For our first glamping trip with Little F we chose Welsummer Campsite in Kent. We chose it because we know it, we have been there once before, and we know it’s family friendly. It was easier to take Little F to a place we knew. There was no need for lots of research and asking multitude of questions.
Pre-baby I used to spend a lot of time researching our camping holidays, as we are quite particular about what we like. And what we like are small and medium campsites in a nice setting, with no caravans. We don’t like their big bulky bodies blocking the view. We don’t mind basic facilities, as this usually means a nicer, more remote campsite.
Welsummer is a medium sized campsite with three fields, and some pitches in the forest. There is also a small Wendy House, just in case you don’t actually want to sleep under canvas. And a B&B if you want to enjoy the campfire, but want to sleep under a proper roof. There are a few bell tents, but no electric hook ups for caravans. The best pitches are in the forest, which in April and May is filed with bluebells – do book in advance, as they go quickly!
The site is named after a breed of chickens kept by the family. If memory serves me well, the eggs were delicious!
We had an opportunity to have a chat with Laura, who runs the campsite with her French husband Med. We had a lot to talk about, as we are also a bilingual family and we share love of green and outdoor living. Though living in the countryside Laura definitely scores more points than us when it comes to the latter!
I love the story, which Laura told us about how the family came to own the campsite and the cottage. Her parents bought the wood when she was 7 to have somewhere to camp! It’s so unlike the usual scenario, where you buy a holiday home! The neighbouring plot with the house and the field came up for sale years later and the family decided to buy it. It wasn’t until much later that Laura and Med moved in permanently and set up the campsite. It has now been running for 10 years.
I can see many changes compared to our previous visit. There are live fences everywhere, patiently pleated together every year. And young native hedges, planted by Laura. There is also a large public ‘room’, which was nearing completion during our stay. It’s a wonderful large construction under an ancient oak. It’s made out of untreated wooden beams. When it eventually disintegrates, there will be no harmful chemicals leaching into the soil.
We were the only ones on the campsite, as we came a little early in the season. The temperature forecasted for that night was 3 degrees, something we forgot to check before booking! In the evening a couple of cyclists came to spend a night as well, before cycling off the next day.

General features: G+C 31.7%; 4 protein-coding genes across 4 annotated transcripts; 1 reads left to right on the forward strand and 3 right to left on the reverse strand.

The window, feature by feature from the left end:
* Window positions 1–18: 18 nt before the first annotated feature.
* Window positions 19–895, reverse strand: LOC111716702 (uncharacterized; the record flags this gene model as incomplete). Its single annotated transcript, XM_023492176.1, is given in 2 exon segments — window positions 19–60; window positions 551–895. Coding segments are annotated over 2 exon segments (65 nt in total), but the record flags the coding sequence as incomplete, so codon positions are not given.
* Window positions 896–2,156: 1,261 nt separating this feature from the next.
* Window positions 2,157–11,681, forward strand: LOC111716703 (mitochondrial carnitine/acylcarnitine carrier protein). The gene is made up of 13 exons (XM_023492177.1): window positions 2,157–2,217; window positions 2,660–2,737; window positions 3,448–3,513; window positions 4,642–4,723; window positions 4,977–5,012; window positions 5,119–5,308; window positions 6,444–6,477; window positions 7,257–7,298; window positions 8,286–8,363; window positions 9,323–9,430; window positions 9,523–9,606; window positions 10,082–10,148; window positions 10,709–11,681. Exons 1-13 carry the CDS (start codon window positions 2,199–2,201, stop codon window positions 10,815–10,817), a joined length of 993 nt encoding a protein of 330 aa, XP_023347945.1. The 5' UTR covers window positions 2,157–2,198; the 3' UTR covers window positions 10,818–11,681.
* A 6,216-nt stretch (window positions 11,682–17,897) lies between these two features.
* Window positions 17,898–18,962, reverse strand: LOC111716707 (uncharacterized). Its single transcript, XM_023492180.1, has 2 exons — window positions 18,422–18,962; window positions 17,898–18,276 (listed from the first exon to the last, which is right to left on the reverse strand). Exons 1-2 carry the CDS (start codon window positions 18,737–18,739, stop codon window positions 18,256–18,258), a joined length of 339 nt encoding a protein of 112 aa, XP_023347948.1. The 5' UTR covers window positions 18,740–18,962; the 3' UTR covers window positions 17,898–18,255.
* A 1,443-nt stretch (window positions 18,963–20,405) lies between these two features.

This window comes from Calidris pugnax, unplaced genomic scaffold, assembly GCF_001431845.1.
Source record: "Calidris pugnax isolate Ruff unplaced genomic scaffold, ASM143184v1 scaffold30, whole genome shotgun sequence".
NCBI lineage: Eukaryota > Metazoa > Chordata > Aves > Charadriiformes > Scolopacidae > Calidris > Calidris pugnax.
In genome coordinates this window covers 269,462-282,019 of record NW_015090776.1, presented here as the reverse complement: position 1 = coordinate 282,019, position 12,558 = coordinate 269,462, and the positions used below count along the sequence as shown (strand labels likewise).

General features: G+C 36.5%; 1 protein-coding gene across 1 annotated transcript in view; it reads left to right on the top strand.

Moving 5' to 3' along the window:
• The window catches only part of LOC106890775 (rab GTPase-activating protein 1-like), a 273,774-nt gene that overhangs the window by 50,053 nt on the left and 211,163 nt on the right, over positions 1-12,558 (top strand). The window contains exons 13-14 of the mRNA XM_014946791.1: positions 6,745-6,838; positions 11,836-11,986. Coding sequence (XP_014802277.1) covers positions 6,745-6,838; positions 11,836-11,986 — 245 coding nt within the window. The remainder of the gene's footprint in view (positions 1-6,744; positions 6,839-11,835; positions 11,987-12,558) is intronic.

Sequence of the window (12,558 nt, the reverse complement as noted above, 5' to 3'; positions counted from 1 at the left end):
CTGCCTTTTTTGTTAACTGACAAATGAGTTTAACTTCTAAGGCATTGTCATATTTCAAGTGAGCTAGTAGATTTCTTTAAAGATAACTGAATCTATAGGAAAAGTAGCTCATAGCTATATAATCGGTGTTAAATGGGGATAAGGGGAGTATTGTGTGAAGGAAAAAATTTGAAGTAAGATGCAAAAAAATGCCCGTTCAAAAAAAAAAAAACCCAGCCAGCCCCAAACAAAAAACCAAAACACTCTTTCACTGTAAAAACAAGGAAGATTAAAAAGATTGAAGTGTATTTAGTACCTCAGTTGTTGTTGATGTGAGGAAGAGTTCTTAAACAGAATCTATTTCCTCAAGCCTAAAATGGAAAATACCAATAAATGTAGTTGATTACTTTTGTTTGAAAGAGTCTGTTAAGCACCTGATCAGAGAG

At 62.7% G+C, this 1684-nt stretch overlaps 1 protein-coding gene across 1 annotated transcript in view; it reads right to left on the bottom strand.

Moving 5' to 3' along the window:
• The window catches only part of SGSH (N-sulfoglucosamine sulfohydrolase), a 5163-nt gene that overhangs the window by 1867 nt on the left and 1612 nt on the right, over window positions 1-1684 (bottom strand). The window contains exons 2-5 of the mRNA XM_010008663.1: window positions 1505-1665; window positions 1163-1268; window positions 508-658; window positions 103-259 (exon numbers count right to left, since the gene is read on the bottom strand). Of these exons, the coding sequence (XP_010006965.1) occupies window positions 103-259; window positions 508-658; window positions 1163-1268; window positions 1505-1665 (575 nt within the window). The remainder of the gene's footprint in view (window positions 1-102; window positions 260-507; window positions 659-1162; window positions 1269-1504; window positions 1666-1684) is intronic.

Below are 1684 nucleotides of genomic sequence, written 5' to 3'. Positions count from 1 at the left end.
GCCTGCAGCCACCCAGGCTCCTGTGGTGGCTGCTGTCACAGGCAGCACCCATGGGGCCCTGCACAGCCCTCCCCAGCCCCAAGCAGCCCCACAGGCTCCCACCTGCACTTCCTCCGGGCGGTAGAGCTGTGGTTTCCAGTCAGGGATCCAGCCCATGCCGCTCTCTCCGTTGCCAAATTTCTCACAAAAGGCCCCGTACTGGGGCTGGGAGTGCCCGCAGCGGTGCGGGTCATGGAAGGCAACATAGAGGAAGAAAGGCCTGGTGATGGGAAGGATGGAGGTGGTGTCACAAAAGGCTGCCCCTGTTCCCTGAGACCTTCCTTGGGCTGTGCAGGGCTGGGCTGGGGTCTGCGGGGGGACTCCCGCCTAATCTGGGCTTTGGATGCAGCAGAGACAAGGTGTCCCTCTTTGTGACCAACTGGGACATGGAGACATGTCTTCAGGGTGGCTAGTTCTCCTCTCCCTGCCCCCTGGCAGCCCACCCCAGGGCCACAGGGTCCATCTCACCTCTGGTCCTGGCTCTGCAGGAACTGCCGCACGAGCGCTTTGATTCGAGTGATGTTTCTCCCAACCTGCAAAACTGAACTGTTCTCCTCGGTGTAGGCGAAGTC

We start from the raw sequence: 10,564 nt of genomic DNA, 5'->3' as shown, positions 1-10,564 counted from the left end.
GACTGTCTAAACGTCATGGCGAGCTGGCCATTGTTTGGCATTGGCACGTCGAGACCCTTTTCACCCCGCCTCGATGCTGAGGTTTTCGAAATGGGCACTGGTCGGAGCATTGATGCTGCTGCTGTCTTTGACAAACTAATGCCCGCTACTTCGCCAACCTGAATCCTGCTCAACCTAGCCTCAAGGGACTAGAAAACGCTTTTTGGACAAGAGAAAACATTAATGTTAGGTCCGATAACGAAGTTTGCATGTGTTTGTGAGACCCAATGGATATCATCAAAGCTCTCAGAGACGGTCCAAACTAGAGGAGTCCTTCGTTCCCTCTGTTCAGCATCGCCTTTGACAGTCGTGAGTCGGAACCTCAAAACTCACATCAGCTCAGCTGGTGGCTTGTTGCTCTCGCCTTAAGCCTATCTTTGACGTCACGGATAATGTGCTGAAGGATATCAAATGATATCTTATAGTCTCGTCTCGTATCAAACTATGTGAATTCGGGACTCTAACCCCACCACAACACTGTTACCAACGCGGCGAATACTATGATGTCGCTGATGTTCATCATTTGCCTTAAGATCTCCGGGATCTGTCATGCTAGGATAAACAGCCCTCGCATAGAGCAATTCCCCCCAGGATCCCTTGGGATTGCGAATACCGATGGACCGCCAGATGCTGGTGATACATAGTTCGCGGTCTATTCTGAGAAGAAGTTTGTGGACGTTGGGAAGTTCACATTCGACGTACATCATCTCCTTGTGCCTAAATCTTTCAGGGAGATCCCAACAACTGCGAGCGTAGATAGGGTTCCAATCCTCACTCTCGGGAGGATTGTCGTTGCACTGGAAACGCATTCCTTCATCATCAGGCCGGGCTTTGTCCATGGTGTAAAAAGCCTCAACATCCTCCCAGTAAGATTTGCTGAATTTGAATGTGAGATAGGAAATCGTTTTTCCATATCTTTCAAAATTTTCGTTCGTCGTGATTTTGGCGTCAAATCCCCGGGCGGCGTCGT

We stayed in one of the spacious bell tents. It was nice to be able to stand up in it, and there was lots of space for our bed and Little F’s travel cot (provided by Laura). The quirky cutlery, crockery and pots were stored in two old suitcases, which I thought was a lovely idea. The furnishings were finished of with a few colourful rugs and a little side table with flowers. The tent was clean, fresh and bright. The cream-coloured fabric makes the interior look bright even on a grey day.
Our sitting area and fire pit were a few paces away from the tent, which was great as our chatting wasn’t disturbing Little F’s sleep. It always surprises me how bright the nights are, as soon as you are out of the city and the light pollution. The moon was up and we had no need for torches.
The bell tents are setup on a large field the furthest away from the facilities and washing up area. We always chose pitches away from facilities, to avoid the noise and commotion, especially at night, but with a toddler it’s best to be closer. Especially if they are out of nappies, which Little F isn’t yet, so it wasn’t an issue.
I really like that there are some toys scattered by the washing-up area, and there is even more in the ladies shower-room. It kept Little F entertained for a little while!
There are also tables and chairs by the facilities, so you can use them as a picnic area, or just sit and chat with whoever you happen to meet at the campsite.
You can have a wedding in Welsummer, but hen nights and stag dos are not welcome. If there is a wedding the whole campsite is booked, so no one is disturbed. If I wasn’t married I’d consider this as an option! Especially with the new communal space.
Laura is a great source of information on local pubs and places to eat – The Pepperbox Inn is highly recommended. We did have a lunch on our way to Welsummer and it did not disappoint!
Our favourite walk is to the Leeds Castle, which takes about 1 hour and a half. It’s a nice walk, which takes you through bluebell wood and rape seed fields, as well as next to some gorgeous horses (Little F is obsessed with horsies at the moment). Leeds Castle itself has well kept grounds and a garden. There is a castle themed playground and sometimes appropriate shows – we’ve seen falconry presentation. You’ll need a carrier for your toddler, as there is a number of stiles to go over during the walk, so buggy just wouldn’t work.
The only minus of the Welsummer campsite is that you can hear the noise from the road if the wind blows your way. It’s not a big issue, as it is a very monotonous murmur and you quickly forget that it’s even there.
The bottom line is, will we be back? Yes we definitely will!
PS. We have been offered a discount in exchange for an honest review. The opinions are entirely my own (with Daddy and Little F chipping in!).